The Pease Family of Darlington, County Durham
Hutton Lowcross & Pinchinthorpe, Co. Yorks.
Allied Families & Quaker Associations
Examples of Pease (Hutton Lowcross & Pinchinthorpe) Coats of Arms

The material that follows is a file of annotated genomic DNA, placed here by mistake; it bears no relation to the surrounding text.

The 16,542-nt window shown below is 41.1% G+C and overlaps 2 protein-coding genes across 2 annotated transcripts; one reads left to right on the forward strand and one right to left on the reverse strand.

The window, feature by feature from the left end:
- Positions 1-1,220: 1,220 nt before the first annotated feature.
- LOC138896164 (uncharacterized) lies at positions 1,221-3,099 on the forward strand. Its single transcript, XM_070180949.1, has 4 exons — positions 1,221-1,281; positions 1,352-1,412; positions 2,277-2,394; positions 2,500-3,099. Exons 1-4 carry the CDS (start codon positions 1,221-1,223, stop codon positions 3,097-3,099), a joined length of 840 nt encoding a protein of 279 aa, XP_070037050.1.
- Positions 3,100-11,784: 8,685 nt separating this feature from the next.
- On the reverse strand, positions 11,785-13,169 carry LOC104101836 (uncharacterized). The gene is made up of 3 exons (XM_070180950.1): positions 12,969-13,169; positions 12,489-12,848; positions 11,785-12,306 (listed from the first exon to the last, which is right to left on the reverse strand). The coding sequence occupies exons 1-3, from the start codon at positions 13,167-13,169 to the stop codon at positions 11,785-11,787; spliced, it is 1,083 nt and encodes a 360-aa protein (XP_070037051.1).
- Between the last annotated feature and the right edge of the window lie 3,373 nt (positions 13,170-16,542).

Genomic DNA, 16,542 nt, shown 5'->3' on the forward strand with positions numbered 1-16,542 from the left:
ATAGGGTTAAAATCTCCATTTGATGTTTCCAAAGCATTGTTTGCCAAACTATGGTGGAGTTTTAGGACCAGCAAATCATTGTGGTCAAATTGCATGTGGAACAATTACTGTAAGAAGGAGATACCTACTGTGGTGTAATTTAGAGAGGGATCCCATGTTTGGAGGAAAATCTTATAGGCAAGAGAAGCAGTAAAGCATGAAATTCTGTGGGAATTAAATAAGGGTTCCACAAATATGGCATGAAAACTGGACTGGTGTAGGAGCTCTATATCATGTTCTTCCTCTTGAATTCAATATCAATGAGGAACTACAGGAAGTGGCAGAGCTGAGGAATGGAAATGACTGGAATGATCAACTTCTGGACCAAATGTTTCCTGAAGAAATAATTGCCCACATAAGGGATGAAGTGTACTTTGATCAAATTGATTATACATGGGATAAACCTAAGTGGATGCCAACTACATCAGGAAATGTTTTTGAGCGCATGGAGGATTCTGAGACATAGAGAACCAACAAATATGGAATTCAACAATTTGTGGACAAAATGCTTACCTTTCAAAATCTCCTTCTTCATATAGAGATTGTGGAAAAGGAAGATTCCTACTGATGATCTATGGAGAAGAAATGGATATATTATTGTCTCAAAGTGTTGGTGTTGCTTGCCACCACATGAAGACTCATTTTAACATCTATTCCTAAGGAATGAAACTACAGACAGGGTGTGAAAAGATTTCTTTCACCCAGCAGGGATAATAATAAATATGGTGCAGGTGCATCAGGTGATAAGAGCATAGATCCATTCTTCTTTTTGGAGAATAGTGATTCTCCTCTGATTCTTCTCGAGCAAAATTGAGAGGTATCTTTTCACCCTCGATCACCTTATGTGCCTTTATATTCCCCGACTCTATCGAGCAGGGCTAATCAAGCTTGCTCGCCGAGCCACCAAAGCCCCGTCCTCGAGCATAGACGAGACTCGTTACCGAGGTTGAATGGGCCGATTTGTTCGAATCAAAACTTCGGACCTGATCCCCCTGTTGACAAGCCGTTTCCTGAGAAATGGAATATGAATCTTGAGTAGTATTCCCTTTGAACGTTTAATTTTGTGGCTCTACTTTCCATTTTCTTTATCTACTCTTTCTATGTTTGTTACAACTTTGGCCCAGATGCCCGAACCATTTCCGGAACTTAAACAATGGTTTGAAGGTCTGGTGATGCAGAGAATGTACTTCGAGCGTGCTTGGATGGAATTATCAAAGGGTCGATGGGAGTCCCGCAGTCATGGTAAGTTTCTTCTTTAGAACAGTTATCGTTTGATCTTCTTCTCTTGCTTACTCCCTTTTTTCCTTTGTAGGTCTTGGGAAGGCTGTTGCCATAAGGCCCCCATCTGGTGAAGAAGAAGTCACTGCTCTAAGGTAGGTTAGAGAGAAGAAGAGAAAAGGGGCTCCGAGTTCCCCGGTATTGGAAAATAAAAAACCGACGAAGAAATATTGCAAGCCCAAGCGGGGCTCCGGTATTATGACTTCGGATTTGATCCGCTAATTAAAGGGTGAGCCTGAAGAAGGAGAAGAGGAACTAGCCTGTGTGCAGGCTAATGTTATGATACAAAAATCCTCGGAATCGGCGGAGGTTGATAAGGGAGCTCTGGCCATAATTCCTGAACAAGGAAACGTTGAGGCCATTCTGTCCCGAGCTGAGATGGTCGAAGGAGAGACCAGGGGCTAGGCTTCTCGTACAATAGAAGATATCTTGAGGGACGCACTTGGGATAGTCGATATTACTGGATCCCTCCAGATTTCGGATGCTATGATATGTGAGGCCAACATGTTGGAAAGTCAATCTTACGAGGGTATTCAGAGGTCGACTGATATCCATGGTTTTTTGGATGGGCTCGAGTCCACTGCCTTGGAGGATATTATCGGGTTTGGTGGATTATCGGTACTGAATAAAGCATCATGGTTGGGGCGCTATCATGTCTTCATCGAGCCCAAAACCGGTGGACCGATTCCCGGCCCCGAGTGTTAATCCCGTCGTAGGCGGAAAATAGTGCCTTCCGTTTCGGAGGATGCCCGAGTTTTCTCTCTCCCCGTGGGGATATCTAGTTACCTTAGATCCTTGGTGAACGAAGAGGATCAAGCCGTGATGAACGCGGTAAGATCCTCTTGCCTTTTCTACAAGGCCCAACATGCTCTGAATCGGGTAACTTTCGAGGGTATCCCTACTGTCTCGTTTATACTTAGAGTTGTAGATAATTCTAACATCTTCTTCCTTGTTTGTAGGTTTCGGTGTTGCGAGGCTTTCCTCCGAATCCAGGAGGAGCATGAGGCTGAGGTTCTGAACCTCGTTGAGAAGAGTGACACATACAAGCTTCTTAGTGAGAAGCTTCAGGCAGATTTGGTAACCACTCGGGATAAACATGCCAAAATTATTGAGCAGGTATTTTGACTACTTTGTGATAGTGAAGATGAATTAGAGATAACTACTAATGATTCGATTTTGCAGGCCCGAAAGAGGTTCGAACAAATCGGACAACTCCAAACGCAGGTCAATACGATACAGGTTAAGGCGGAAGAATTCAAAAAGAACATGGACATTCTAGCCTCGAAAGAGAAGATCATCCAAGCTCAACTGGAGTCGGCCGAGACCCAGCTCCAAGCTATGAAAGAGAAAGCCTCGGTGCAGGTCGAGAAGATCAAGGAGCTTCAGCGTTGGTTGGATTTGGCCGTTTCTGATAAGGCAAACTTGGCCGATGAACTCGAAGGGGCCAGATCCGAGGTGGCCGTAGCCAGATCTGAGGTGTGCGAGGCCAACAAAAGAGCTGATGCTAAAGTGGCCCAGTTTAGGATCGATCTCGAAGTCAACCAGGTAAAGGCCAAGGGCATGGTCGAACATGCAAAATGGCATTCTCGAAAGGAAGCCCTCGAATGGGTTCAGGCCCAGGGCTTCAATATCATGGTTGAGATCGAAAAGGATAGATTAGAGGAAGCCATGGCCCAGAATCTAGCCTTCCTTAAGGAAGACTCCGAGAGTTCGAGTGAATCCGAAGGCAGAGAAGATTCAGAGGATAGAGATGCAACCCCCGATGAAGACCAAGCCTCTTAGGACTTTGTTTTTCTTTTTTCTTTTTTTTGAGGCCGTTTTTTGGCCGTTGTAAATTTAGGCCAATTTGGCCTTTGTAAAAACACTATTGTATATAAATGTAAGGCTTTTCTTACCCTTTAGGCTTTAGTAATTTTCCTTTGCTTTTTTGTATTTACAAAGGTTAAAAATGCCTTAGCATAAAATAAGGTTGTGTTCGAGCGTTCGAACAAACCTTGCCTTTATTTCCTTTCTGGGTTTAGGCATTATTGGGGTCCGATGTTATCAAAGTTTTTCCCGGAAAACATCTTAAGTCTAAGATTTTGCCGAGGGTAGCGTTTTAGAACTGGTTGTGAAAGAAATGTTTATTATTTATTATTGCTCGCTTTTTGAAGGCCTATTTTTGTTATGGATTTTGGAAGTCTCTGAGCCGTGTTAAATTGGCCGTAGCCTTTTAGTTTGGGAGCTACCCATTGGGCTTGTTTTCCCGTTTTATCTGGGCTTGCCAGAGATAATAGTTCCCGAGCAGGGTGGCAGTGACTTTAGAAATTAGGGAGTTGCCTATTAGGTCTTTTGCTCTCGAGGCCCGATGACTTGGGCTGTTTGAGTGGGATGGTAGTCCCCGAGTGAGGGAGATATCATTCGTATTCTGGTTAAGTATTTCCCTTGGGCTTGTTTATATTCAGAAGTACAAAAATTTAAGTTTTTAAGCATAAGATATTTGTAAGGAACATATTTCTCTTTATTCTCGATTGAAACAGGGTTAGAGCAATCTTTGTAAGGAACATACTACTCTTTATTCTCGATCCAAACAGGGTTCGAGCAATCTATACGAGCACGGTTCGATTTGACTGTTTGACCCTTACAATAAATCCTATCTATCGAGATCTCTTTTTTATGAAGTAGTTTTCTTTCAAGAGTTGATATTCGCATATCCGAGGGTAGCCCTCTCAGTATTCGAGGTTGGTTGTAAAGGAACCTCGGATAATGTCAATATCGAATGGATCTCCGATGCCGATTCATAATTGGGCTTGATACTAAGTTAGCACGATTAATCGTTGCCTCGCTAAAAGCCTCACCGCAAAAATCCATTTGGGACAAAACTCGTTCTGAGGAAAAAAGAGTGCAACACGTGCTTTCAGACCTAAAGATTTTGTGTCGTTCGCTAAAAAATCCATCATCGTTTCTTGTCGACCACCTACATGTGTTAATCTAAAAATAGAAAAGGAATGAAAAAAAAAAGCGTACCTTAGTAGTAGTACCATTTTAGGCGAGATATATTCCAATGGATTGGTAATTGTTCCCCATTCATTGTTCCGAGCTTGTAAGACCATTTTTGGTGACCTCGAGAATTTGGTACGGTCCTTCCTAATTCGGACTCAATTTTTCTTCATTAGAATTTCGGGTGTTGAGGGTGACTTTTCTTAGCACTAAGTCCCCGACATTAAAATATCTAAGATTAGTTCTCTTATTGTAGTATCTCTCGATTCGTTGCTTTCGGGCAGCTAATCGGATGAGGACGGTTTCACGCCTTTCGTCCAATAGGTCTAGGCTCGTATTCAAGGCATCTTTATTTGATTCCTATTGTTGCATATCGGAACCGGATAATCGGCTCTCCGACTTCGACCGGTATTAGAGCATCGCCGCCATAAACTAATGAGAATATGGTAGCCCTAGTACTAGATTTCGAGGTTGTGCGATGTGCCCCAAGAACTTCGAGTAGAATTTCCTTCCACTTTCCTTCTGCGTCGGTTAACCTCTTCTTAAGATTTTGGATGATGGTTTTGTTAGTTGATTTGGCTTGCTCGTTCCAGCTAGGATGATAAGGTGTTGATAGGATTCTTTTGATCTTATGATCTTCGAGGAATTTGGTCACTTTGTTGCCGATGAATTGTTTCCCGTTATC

The Pease branch to which I belong, finds its later origin in the removal of Edward Pease, (1711-1785), son of Joseph Pease, (1665-1719), from Pease Hall, Shafton, to Darlington, County Durham. There he entered the wool combing business of his uncle, Thomas Coldwell, which in 1760, he took over, when his uncle retired. Edward expanded the wool combing business, such that it incorporated the processes of weaving and dyeing. In due course, the business was passed to his son Joseph (1737-1808), who expanded the business further and established a small banking business called Pease Partners Bank. The banking arm of the business was to allow further expansions, a habit that was not unknown amongst Quaker businessmen and further, by marrying into other Quaker families, the means to extend interests was increased many fold. Joseph, by his marriage to Mary Richardson produced a son Edward (1767-1858), (Edward married Rachel Whitwell), who continuing the traditions of the business, expanded into railways. Whilst to the informed, the name Edward Pease will always be associated with the beginnings of the Stockton and Darlington Railway, it is to George Stephenson that most of the associations are credited. There is no doubt that Stephenson's engineering brilliance provided the ways of establishing the world's first passenger railway, but there is no argument that without the meeting between Edward and George in April of 1821, and Edward's persistent advocacy of the means by which it could be accomplished, the railway would not have been built at all. Thus it was that he became known as 'The Father of Railways'. The mantle of the family businesses was then to pass to Edward's son Joseph (1799-1872), who expanded, with his brothers into the colliery business, iron ore mining, limestone quarrying, railway locomotive construction, iron foundries, banking and textiles, and made the transition from private life into public politics, to become the first Quaker to be elected to Parliament. He was MP for South Durham during the course of four Parliaments, during the years 1832-1841. He was a founder of the Middlesbrough Estate in 1829 and a fervent supporter of his father in promoting the railway interests of the family. The entry into politics set a precedent for the family to follow in the next two generations. Indeed in the latter part of the 19th century, no less that 7 members of the immediate Pease family were to sit as Members of Parliament, along with at least another 36 who were linked by marriage and four were raised to the House of Lords, (Gainford, Beaumont, Daryngton & Wardington). Joseph married into the Gurney family of Norwich ( He married Emma Gurney)and amongst his children Joseph Whitwell Pease, the eldest child and my Great-grandfather, (1828-1903), continued the business tradition of his father. He married into the Fox family of Falmouth, (He married Mary Fox), yet another Quaker dynasty and continued to maintain the tradition of a politically active Quaker industrialist. Before the close of his life, he was twice approached for accepting elevation to the Peerage, but refused on both occasions. He did however accept a baronetcy in 1882 from Gladstone. Alas, tragedy was on the horizon and by 1903, owing to a combination of poor trade, depressed markets, the failure of the family bank in the previous year and a prolonged and bitter inter-family row with the Earl of Portsmouth, (Newton Wallop) and his wife, (Beatrice Pease, Joseph's niece), the family fortunes totally collapsed, leaving Joseph Whitwell an unhappy and broken man. The story of course continues from that point, but for the moment, I shall go no further.
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